In November 2015, I traveled to Anchorage, Alaska thanks to the generosity and support of Jim Gottstein and the Law Project for Psychiatric Rights. I met a bunch of really wonderful, inspiring people, including ex-patients, folks currently in the process of coming off psychiatric drugs, and family members of people who lost their lives to psychiatric treatment. Here’s a video of my talk, Recovering Myself: A talk about journeying through the mental health system, in which I share some of my story and reflect on how I came off psychiatric drugs and left behind my psychiatric labels.
If you’re not already, listen to that voice inside of you that’s trying to say no. Nurture it, cultivate it, open up the blockages inside of you that are keeping you from releasing it into the world– NO!
We’re each born with the right to say it, but They trick us into giving it up, calling us non-compliant so often that we start to believe it ourselves. We stop trusting in ourselves. We forget ourselves.
Not only do you have the right to say no, but doing so might just save your life. It sure as hell saved mine.
I have a feeling, Dr. X, that when you told me I needed to set “realistic expectations” for my future given the grave nature of my so-called “serious and persistent mental illness”, you weren’t imagining that I’d come off the pills you told me I’d need for the rest of my life, abandon the labels and “behavioral therapy” you put upon me under the guise of science, come alive and light on fire, and find an international collective of activists who’d done the very same.
Yes, I can’t help
but think that
the life I’m living today… wasn’t what you had in mind.
Perhaps in the near future we might sit down together so I can hear what you have to say about this all; I find myself truly curious to better understand what makes you tick, what kind of childhood you had, what might have happened that led you to be the man— the psychiatrist— you were when I knew you. I find myself truly curious to know what beliefs you held tight to your chest about “patients like me” that led you to tell me the things you did about myself from behind those piercing blue eyes. I find myself truly curious to witness what and how you’d feel upon learning of who I am today, of where I’ve traveled within myself and beyond since I left your hospital less than five years ago. I find myself truly curious to know how you’ll respond when I stare back into those piercing blue eyes without wavering, like I couldn’t do back then when I was your mental patient.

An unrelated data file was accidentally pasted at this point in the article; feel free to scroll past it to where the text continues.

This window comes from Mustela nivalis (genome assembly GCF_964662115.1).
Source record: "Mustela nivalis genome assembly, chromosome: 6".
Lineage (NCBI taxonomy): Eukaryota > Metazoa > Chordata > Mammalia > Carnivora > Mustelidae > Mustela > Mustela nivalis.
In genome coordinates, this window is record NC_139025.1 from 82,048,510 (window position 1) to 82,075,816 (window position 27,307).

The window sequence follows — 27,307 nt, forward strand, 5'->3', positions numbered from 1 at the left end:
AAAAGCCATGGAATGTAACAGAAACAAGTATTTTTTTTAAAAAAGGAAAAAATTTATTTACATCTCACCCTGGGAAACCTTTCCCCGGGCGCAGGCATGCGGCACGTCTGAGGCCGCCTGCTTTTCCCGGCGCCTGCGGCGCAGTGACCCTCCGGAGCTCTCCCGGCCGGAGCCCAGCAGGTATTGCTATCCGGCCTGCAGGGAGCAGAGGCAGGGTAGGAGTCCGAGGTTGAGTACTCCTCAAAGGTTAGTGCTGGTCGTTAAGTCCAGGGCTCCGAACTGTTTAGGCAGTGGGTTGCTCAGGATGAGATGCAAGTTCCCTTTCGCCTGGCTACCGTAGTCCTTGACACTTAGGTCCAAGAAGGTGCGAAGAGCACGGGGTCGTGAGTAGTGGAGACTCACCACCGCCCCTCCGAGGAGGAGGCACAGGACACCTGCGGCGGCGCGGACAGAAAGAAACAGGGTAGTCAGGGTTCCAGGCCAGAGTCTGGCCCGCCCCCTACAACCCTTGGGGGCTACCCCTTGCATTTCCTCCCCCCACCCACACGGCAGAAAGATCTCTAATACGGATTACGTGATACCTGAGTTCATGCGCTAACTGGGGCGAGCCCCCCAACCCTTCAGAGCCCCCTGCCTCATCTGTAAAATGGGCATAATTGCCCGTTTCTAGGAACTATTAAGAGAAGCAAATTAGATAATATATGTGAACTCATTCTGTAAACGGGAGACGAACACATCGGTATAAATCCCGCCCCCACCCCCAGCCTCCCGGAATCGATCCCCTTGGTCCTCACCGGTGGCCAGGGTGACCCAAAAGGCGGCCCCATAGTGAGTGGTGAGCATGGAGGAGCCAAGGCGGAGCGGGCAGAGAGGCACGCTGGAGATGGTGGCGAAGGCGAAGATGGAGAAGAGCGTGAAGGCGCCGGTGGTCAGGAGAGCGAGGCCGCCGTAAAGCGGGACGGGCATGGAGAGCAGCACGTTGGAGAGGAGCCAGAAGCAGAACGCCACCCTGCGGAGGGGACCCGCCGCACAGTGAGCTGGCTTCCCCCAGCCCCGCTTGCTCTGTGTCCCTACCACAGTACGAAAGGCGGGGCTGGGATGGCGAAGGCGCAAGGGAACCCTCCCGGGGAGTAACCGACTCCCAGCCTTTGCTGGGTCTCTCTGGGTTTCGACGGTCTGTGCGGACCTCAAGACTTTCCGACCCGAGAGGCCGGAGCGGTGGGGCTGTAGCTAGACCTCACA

One in thirteen American children takes a psychiatric drug today. One in four kids in “foster care” is on these drugs, as well. We live in an era of “children’s mental health care.”
Most call it “medicated”, but I call it what it really is: drugged.
We “medicate” shyness.
We “medicate” shame.
We “medicate” the fears that come from growing up in this world.
We “medicate” insecurity.
We “medicate” confusion.
We “medicate” the brilliant ones who see through all the bullshit, who refuse to surrender their individuality to the status quo,
We “medicate” individuality.
We “medicate” imaginations and daydreams.
We’ve drugged the sacred quest for meaning in our young people (and in ourselves, as well.)
We label our children “sick” and “ill” as though this were a noble (not to mention, valid) thing, as though placing the locus of the problem inside their individual minds—“This is mental illness”—will somehow “help” them. As though taking the next step of “medicating” them—putting powerful psychoactive chemicals into their developing brains and bodies, usually every day and for the rest of their lives—will somehow bring them health.
And of course, we call all of this “children’s mental health care” so that we can justify, for another day, our choice to avoid the consequences of this toxic world we’ve built for them, this world that’s swallowing them whole.
We need to put our heads on the pillow each night, after all.
If we are to truly help our children—this goes the same for our fellow adults, too— we must start by demystifying the so-called “mental health system” and naming it what it truly is: a mechanism of social control hidden behind a false veil of “medicine” and “science” and “care”. And it will take shifting our focus off of the individual mind—especially the mind of the child—to place it instead on the state of the world we live in. For we suffer and go “crazy” not because of problems within us, but because we’re intuiting and perceiving what’s around us, and responding to what’s happening to us, to our neighbors, to our communities.
To our collective human family.
As long as we believe in the concepts of “mental illness” and “mental health”, we will never truly address the real causes of our pain: this crazy world we live in, with all its pressure and intolerance and neglect and abuse and violence via classism, racism, sexism, and the countless ways that fear of difference becomes discrimination and oppression. We must stop “treating” ourselves—and especially our children—and instead focus our energies on transforming our relationships, our communities, our schools, our workplaces, our governments, our media, our use of technology, our consumption, and at the heart of it all, our ideologies.